The gift I receive from Emily is a trapdoor and an invitation. She lifts the cover from the opening and points into the darkness. Readers like me may descend, floating on a dark wave, comfortable, room temperature. There limits melt and open toward the infinite unfolding that lies just outside our peripheral vision. Emily shows us how to turn and see deeply behind our own eyes. That loss of solid space/time boundaries might scare us back toward front and center. But no. It’s okay to follow Emily’s directive. She’s gone there first. We don’t have to be afraid.


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Happy Birthday Emily

Today is Emily’s birthday. She is 180 years old, bless her sweet heart, and a Sagittarius, which is the ideal “partnership” placement for a Gemini like me. At least that’s what people say. I don’t listen to rumors.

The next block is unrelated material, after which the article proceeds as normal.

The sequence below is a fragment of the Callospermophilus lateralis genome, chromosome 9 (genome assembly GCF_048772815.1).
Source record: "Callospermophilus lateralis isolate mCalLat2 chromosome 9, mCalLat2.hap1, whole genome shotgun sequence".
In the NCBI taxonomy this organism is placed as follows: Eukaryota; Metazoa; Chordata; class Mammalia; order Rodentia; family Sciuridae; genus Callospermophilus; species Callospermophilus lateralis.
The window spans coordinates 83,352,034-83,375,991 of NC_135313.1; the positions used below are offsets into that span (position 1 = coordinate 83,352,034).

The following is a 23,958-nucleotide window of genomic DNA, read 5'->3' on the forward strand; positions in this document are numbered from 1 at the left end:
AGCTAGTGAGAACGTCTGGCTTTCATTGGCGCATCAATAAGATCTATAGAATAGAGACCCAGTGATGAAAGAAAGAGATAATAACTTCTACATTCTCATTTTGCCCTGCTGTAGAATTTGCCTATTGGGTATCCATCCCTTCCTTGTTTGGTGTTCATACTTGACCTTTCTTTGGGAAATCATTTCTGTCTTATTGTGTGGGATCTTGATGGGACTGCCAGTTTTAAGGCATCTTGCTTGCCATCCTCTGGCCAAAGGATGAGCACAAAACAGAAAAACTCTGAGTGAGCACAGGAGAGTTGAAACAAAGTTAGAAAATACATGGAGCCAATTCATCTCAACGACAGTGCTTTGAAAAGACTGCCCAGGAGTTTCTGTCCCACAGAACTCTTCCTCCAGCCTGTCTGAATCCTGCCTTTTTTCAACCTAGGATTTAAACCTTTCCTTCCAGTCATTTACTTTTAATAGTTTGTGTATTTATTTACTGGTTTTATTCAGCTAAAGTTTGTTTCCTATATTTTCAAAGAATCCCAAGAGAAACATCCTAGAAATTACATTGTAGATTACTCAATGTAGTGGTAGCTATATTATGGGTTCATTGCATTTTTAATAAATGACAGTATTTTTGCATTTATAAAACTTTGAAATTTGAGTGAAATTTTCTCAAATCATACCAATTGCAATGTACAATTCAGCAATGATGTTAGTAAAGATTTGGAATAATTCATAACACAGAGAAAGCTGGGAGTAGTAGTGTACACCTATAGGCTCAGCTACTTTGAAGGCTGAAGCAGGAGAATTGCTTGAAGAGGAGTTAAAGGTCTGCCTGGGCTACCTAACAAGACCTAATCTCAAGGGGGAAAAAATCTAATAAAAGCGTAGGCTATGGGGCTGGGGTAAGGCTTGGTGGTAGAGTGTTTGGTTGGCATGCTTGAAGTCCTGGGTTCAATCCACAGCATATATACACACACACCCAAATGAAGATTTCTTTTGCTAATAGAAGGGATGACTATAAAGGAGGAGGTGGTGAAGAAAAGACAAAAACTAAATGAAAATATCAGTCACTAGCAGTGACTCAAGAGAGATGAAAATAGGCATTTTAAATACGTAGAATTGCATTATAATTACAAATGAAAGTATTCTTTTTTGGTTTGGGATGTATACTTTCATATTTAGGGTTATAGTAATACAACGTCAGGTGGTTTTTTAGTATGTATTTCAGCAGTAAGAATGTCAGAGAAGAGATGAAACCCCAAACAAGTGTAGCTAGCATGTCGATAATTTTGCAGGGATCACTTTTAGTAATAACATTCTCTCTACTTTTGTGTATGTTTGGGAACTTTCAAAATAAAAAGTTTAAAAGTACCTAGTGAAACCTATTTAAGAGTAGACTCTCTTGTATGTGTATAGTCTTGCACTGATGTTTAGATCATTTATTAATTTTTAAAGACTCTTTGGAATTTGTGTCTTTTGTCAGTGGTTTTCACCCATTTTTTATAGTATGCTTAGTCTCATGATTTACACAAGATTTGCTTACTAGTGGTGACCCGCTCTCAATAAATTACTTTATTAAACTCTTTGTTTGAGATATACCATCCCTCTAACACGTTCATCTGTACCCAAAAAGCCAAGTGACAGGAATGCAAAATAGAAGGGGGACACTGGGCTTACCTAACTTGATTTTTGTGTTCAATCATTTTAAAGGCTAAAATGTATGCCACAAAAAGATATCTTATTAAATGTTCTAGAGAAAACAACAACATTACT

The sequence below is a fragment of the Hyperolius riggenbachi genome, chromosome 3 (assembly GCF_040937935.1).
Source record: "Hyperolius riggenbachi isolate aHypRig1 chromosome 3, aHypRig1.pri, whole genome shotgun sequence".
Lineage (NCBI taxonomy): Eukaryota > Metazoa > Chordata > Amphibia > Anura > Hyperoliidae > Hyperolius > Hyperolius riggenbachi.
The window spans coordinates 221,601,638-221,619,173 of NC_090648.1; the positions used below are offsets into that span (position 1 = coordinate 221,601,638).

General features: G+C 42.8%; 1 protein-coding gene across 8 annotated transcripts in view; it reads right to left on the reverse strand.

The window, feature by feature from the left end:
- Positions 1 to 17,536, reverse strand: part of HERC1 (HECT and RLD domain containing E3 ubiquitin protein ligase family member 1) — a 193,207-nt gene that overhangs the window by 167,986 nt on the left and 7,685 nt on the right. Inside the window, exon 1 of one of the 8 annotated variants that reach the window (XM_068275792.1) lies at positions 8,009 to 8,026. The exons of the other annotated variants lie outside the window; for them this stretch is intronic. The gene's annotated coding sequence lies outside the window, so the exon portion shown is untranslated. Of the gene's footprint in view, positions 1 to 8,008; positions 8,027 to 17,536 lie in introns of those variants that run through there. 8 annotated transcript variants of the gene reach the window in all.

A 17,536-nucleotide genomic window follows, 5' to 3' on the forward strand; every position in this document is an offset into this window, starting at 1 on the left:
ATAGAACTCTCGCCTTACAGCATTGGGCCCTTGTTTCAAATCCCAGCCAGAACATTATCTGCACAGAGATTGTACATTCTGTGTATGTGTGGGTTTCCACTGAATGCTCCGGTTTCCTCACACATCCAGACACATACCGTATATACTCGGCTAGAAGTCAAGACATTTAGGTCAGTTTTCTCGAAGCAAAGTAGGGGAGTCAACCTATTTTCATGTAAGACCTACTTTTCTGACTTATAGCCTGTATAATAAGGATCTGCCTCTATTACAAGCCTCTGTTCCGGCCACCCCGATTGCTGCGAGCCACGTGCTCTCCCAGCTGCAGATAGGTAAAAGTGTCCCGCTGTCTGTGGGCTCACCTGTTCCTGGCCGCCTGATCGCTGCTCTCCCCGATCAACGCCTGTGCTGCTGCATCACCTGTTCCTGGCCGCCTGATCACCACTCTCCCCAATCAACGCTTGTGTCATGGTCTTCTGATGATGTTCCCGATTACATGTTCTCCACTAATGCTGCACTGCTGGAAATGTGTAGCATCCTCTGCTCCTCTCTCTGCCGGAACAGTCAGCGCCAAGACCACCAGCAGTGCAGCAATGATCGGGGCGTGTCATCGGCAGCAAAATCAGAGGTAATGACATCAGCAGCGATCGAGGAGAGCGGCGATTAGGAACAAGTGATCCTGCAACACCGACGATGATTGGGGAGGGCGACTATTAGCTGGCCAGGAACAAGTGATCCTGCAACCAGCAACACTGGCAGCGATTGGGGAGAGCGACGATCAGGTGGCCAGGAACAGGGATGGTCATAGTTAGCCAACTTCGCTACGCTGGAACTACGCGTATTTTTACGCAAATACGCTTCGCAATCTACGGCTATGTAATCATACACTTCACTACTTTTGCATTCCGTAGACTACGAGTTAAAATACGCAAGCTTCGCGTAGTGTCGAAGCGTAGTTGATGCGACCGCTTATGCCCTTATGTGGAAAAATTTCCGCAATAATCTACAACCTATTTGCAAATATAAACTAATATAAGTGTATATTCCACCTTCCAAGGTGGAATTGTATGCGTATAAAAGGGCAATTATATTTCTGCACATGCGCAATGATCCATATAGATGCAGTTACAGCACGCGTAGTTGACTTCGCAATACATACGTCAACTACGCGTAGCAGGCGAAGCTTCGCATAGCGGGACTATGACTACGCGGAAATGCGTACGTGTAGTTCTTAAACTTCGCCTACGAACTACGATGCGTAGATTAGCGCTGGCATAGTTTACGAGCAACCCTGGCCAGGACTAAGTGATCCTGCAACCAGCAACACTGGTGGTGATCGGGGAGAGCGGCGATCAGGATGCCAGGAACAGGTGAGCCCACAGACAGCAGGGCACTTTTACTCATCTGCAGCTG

I have not been writing about the Saints this fall because it has been such a weird season for our “Bless You Boys”. On the anniversary of her birth, Emily suggested the following:

#1541, c. 1882

No matter where the Saints abide,
They make their Circuit fair
Behold how great a Firmament
Accompanies a Star

So far, this season the only half-way intelligent noise raised by the talking heads in the NFL “commentators league” has been: Why the deafening silence about the defending World Champions? We’re all wondering that. The Saints are the reigning Superbowl Champions, and yet they are still being treated like some unlikely and ignorable upstart potential loser.  The answer may be that it’s been a really weird season.